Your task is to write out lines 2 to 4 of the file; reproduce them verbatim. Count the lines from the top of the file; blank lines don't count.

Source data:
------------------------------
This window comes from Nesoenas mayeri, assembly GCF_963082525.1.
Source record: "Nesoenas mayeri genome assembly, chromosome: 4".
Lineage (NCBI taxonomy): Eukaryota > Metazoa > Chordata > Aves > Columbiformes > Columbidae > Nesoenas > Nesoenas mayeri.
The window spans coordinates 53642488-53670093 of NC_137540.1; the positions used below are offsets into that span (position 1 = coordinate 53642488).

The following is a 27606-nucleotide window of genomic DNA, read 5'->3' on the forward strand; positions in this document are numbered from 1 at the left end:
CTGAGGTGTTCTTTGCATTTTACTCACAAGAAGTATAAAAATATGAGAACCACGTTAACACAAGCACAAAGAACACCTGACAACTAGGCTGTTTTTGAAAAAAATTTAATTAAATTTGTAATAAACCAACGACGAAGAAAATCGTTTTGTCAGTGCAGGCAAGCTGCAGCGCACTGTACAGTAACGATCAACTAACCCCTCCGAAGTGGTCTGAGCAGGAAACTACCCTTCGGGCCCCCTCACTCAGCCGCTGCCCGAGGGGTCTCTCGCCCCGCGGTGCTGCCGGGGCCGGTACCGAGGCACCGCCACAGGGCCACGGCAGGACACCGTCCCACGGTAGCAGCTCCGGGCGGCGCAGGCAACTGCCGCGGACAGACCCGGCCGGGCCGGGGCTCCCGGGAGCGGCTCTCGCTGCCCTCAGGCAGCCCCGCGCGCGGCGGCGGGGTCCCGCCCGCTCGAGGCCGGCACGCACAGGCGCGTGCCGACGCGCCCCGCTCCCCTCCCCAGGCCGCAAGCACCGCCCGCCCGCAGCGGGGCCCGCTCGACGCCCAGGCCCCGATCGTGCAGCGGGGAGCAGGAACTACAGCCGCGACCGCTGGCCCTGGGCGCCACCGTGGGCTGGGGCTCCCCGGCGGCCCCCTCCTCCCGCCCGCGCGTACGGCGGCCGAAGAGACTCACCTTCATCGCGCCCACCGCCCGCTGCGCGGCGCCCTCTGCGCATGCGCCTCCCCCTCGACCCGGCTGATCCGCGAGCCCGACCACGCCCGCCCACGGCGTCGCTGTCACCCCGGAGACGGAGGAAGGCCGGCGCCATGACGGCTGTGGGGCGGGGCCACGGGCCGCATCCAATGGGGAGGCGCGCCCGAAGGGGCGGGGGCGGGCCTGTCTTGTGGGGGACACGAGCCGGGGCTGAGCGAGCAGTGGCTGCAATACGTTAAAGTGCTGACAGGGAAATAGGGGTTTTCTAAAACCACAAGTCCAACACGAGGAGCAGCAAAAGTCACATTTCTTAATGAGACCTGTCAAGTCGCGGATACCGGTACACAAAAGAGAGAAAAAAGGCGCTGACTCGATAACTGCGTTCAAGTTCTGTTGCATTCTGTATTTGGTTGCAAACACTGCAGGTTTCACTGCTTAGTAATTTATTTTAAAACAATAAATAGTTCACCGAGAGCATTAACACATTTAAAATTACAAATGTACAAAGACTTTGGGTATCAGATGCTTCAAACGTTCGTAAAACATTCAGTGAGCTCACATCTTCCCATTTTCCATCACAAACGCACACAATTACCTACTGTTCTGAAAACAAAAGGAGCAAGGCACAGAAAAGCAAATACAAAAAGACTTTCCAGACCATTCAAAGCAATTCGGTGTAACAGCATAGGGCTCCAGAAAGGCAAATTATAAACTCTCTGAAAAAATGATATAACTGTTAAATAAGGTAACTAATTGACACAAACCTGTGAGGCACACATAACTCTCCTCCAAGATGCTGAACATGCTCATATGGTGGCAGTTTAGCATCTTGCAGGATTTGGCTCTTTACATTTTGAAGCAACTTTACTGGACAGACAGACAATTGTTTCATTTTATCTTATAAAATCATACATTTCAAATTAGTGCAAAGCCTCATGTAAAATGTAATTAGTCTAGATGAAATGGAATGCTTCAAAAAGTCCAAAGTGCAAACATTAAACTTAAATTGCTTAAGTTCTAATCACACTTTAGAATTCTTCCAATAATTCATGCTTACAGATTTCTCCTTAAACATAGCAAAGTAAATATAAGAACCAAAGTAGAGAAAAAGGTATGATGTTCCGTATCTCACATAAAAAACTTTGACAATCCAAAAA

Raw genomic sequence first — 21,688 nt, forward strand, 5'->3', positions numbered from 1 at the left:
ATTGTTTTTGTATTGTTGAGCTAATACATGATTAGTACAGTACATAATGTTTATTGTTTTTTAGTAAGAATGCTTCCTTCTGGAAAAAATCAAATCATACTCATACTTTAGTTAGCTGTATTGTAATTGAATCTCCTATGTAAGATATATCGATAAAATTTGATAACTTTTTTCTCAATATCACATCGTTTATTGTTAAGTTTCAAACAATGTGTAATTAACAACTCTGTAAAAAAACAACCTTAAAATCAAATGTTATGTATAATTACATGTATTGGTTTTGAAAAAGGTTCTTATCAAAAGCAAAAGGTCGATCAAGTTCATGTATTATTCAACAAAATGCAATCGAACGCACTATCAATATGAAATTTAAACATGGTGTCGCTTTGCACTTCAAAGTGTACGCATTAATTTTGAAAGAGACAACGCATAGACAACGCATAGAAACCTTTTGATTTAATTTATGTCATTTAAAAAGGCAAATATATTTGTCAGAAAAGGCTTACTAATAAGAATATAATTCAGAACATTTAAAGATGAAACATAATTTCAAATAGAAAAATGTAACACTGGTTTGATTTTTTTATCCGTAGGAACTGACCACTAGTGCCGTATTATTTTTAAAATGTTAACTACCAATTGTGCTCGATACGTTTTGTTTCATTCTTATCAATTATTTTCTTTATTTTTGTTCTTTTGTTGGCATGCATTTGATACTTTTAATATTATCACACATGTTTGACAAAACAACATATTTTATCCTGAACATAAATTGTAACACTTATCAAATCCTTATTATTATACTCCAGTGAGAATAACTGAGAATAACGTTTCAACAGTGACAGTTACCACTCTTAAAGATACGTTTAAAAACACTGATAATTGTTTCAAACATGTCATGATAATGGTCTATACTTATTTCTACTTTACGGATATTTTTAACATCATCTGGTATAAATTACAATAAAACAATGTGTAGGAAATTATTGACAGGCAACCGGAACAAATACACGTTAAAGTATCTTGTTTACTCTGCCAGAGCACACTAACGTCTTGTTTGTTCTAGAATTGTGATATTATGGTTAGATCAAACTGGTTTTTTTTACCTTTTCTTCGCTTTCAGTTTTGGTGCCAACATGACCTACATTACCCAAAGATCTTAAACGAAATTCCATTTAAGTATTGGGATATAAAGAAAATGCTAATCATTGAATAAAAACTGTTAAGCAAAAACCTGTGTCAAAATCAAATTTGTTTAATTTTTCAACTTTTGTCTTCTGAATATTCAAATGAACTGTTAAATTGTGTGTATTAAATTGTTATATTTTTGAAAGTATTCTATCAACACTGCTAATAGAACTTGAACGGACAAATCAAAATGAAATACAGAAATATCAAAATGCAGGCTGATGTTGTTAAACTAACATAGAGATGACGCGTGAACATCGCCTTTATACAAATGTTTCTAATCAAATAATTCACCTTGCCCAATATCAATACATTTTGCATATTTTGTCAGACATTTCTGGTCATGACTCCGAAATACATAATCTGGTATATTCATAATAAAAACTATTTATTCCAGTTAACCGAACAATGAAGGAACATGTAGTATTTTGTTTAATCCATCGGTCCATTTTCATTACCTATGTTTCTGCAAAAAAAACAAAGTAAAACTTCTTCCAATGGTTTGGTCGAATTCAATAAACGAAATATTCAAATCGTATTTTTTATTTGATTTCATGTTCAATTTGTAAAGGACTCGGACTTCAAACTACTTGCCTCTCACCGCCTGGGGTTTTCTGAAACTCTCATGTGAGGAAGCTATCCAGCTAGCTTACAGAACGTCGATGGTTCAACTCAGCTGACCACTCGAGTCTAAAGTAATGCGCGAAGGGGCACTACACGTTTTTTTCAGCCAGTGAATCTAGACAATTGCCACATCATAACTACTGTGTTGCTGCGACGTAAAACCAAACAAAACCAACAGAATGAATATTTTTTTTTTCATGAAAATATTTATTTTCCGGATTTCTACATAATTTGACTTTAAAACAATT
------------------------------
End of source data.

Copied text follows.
Source record: "Nesoenas mayeri genome assembly, chromosome: 4".
Lineage (NCBI taxonomy): Eukaryota > Metazoa > Chordata > Aves > Columbiformes > Columbidae > Nesoenas > Nesoenas mayeri.
The window spans coordinates 53642488-53670093 of NC_137540.1; the positions used below are offsets into that span (position 1 = coordinate 53642488).